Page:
'It's 2020' - how Ontario's judges are starting to embrace remote court hearings

Pressure is building for Ontario's courts to modernise as lawyers are urged to improve their technology skills
The symbolic scales of justice statue at Ontario Superior Court of Justice Courthouse 361 University in Toronto

The scales of justice outside the Ontario Superior Court of Justice Courthouse; the courts are starting to embrace remote hearings George Socka; Shutterstock

‘It’s 2020.’ With these words Justice F.L. Myers of the Ontario Superior Court ordered discovery of a defendant in a securities fraud case to proceed by videoconference over the plaintiff’s objections.

The plaintiffs in Arconti v Smith put forward an array of arguments for the delay. They said they needed to be with their counsel to assist with documents and facts during witness examination; that it would be more difficult to assess the witness’s demeanour remotely;  that the lack of a physical presence in a neutral setting would deprive the occasion of solemnity and a morally persuasive environment; and that the defendants might use sleight of hand to abuse the process.

‘In my view, the simplest answer to this issue is, ‘It’s 2020’,’ said Justice Myers. ‘We no longer record evidence using quill and ink. In fact, we apparently do not even teach children to use cursive writing in all schools any more. We now have the technological ability to communicate remotely effectively. Using it is more efficient and far less costly than personal attendance. We should not be going back.’

He noted that Ontario’s civil procedure rules had allowed for videoconferencing for more than 20 years while the rule that evidence should be provided ‘in court’ did not apply to motions; nor was demeanour a factor in this case, since only the transcript of the discovery would be available for use at trial by the plaintiffs.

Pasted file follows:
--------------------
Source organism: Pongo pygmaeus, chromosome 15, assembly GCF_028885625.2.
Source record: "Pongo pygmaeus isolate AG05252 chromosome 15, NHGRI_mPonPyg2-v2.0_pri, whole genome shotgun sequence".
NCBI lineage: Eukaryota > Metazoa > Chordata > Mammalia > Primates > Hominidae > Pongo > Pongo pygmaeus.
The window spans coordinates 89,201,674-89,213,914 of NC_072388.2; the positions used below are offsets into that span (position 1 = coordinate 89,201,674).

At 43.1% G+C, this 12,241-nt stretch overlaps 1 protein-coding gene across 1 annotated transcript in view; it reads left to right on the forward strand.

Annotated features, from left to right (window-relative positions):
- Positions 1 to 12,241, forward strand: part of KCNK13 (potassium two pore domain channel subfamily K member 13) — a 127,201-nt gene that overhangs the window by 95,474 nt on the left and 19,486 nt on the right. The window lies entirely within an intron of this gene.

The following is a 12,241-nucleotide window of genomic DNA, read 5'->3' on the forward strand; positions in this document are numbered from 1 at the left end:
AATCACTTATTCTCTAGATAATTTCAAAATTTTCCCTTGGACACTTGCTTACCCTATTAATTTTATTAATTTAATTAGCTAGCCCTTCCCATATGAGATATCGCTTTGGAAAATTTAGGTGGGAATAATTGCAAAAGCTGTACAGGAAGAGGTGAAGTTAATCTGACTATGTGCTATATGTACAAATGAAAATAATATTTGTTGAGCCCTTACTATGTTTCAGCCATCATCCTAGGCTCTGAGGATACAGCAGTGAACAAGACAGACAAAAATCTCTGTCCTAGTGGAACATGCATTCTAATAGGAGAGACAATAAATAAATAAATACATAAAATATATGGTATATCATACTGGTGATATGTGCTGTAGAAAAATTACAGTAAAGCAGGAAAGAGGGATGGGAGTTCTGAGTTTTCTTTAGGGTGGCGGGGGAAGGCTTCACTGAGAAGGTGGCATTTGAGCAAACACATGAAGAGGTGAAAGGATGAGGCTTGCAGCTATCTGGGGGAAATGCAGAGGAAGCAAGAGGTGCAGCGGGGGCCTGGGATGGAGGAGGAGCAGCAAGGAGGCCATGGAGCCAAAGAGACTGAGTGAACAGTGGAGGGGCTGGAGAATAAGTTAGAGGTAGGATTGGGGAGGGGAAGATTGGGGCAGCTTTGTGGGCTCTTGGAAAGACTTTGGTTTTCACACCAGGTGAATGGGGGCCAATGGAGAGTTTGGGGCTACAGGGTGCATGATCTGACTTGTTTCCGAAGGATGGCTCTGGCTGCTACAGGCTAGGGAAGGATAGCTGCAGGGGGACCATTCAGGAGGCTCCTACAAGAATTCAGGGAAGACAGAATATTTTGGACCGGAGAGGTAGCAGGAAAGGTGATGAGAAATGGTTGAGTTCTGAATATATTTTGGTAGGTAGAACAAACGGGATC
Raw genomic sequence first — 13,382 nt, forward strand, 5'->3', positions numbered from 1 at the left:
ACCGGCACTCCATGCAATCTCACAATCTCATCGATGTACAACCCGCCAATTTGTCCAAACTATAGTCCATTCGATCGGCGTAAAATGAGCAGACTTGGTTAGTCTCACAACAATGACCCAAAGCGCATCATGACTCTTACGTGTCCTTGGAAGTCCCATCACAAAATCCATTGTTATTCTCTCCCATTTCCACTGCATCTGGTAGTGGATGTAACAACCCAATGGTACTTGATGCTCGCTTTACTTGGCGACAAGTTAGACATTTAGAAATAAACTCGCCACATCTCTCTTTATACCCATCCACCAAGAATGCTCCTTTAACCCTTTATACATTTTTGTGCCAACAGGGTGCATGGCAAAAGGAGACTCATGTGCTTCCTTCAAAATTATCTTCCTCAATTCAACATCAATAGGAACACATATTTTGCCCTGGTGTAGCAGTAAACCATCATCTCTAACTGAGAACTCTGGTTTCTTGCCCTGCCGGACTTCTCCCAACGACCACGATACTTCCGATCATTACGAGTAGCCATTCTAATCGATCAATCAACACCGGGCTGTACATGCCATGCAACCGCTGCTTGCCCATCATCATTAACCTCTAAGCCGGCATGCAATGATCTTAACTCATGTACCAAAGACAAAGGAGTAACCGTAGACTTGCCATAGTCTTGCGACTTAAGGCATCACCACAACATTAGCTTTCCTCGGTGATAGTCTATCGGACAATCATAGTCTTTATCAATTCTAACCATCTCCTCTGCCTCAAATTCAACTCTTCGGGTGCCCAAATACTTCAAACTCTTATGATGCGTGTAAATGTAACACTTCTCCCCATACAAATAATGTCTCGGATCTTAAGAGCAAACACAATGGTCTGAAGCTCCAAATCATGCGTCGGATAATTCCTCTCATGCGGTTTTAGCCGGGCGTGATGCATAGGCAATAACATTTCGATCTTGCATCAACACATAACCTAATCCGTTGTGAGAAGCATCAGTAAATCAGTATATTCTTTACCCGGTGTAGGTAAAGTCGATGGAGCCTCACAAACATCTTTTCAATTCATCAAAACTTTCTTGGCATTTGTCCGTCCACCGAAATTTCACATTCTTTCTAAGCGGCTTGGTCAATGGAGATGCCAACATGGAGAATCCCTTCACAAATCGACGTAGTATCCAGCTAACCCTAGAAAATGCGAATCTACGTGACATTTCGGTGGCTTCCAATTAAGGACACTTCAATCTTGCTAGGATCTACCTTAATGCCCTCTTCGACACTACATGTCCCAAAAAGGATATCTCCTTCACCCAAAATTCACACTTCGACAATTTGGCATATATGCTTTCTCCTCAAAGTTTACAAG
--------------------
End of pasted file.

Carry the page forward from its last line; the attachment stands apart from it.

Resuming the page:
On the possibility of cheating he acknowledged it would be possible ‘to put a person or another computer screen outside the field of view of the camera’ but added that it was also possible to cheat in court using ‘a hearing device’ or ‘hand signals’.

‘While no one is immune from cheating, regulated professionals must maintain professional ethics and have their licences at risk,’ he said. ‘I do not think an amorphous risk of abuse is a good basis to decline to use available technology.’

Arguing that technological skills should be part ‘of the basic skillset required of civil litigators and courts’, he concluded: ‘In my view, much of the hesitancy and concern that led to the conclusions that the process is “unsatisfactory” or raises “due process concerns” stems from our own unfamiliarity with the technology... it is just a tool. It does not produce perfection. But neither is its use as horrible as it is uncomfortable.’ 

Not all cases are the same. In Miller v FSD Pharma Inc, Justice Morgan agreed to rescheduled a hearing for a securities class action to be heard over two days in court, in late June. He opined: ‘I do not think it appropriate to compel the moving party to proceed under conditions where plaintiffs’ counsel perceive that they may not be able to present the case as effectively as they would in person.’

Despite this, senior judges are keen to move forward with remote hearings.